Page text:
It doesn’t matter how good the rest of your clothing system is. If you have cold feet you are having no fun, and if they get really cold your trip is over. The one area we violate our rule about total breathability is for boots. Its complicated (read on), but there is also a full breathability option, but with more risk for wet feet if encountering slush and overflow, or melt down conditions. There are two main snow boot types for winter camping and trekking: Pac boots and mukluks. And then there are back country ski boots. I won’t be covering arctic sealskin mukluks or other native crafted mukluks or moccasins. If you own and use these, then you likely already know everything in this next section. For most people these authentic mukluks are not an option so we sill stick with the most commonly available.
These are the most commonly used boot and almost everyone has a pair at home – they are the boots with the felt liner. They typically have a rubber bottom, and either a nylon or leather upper. But all pac boots are definitely not created equal.
After using many boots, I and my buddies are convinced that the extra insole in the bottom is the key to warm feet in pac boots. The boots need to be designed to accommodate that – you can’t easily just put one in a regular boot because the boot fit will become too tight. Most models do not have this feature. You can tell by looking at them. The ones which have it have the high looking toe box, and the ones without are flatter. You can get by with the regular boots, but if you have cold feet problems, the extra insole design is the way to go. The slight down side for the larger toe box boots is that its more difficult to fit into a standard snowshoe binding. But with some minor binding modifications it’s a straight forward adjustment.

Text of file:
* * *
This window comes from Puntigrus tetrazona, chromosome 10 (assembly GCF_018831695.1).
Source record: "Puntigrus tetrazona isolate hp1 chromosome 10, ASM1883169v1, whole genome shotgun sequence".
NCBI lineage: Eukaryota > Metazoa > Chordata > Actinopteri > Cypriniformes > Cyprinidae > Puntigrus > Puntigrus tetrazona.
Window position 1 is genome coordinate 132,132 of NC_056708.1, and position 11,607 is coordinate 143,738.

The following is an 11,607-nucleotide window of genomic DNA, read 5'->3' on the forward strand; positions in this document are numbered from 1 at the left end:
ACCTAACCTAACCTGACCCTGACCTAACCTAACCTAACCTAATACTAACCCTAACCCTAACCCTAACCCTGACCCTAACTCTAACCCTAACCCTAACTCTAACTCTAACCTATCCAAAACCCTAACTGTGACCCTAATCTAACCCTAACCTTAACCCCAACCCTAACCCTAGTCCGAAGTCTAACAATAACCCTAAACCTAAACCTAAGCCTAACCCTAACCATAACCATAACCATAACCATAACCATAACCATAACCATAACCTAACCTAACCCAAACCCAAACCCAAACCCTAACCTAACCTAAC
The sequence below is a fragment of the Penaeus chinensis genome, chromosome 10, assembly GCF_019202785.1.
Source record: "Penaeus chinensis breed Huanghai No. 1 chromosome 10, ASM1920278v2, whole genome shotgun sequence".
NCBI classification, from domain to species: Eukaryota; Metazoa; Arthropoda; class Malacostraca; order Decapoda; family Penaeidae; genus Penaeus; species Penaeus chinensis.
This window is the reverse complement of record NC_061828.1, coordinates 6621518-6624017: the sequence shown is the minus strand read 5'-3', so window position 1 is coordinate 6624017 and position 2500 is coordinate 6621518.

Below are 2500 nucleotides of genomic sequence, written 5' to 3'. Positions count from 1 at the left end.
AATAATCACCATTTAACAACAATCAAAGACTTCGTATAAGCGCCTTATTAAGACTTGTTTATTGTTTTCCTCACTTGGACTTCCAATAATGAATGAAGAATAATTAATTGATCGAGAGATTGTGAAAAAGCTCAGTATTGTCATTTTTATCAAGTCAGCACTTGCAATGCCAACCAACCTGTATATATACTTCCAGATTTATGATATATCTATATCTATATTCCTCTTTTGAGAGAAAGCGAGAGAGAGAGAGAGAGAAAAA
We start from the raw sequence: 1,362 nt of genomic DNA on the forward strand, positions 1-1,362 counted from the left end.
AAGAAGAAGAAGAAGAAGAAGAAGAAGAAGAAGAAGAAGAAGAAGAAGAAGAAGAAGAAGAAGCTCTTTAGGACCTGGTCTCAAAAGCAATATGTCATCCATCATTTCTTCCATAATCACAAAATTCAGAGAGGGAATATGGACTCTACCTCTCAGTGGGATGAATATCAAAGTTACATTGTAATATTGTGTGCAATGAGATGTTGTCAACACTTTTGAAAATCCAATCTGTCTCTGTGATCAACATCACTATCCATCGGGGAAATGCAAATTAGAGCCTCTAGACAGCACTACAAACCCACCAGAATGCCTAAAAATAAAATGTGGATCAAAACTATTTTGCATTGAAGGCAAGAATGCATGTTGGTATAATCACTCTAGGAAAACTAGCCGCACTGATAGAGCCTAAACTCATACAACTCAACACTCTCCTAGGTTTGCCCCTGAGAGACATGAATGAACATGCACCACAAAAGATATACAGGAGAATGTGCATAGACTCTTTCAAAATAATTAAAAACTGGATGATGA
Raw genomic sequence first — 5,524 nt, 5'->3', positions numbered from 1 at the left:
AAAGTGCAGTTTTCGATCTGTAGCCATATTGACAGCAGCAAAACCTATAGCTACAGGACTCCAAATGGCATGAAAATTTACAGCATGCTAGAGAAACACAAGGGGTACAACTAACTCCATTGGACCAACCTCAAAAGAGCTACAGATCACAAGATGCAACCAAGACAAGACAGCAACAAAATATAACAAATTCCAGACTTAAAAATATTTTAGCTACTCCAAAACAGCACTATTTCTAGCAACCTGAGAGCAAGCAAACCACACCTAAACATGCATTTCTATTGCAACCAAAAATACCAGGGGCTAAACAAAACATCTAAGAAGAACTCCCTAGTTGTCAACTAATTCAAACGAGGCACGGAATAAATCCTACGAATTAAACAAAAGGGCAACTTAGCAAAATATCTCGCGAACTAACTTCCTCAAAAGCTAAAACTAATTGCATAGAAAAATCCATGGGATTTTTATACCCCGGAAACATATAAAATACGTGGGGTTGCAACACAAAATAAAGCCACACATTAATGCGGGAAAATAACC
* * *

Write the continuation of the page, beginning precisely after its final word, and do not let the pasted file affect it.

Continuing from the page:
Take the manufacturers temperature rating with a big grain of salt. Everyone’s circulation and physiology is different. There is one universal constant though for warm feet in these boots: You have to be able to wiggle your toes with your sock system to the max. If you cannot wiggle your toes, get a boot size bigger until you can. Bring your sock system into the store when trying boots on. No matter how thick the felt liner, you will need a robust sock system. I mentioned mine above in the Base Layer’s section. It’s not the end of the world if you bought a size too small and used them and now can’t return them. It’s happened to us all. Go back and get a bigger pair. Pass the too small boots on to someone who needs them and you have done a good deed.
I prefer the leather upper models because I like to be able to lace them up for a firm grip for no foot slippage. But all boots can cause blisters, so always bring your blister kit just in case.
When you find the boots you like, be sure to buy an extra set of liners. On the trip, bag the liners in a waterproof bag. These are your emergency replacements if you get a soaker, and they are also the regular replacements when you dry out your boot liners anyways. I have found you can go two days before your boot liners are absolutely soaked. If you can, dry them daily. In a hot tent its easy. Cold camping it’s a challenge. If bright and sunny and low humidity, your liners will dry out in the sun and wind. Add a loop of cord to the backs so you can hang them on branches. If its dull, snowing and grim while cold camping, you can rig a drying rack by the fire and turn them to get them more or less dry enough. Some folks wear them to bed in the bottom of the sleeping bag to dry. It will transfer moisture to the bag though, which can lead to a frost build up when cold camping.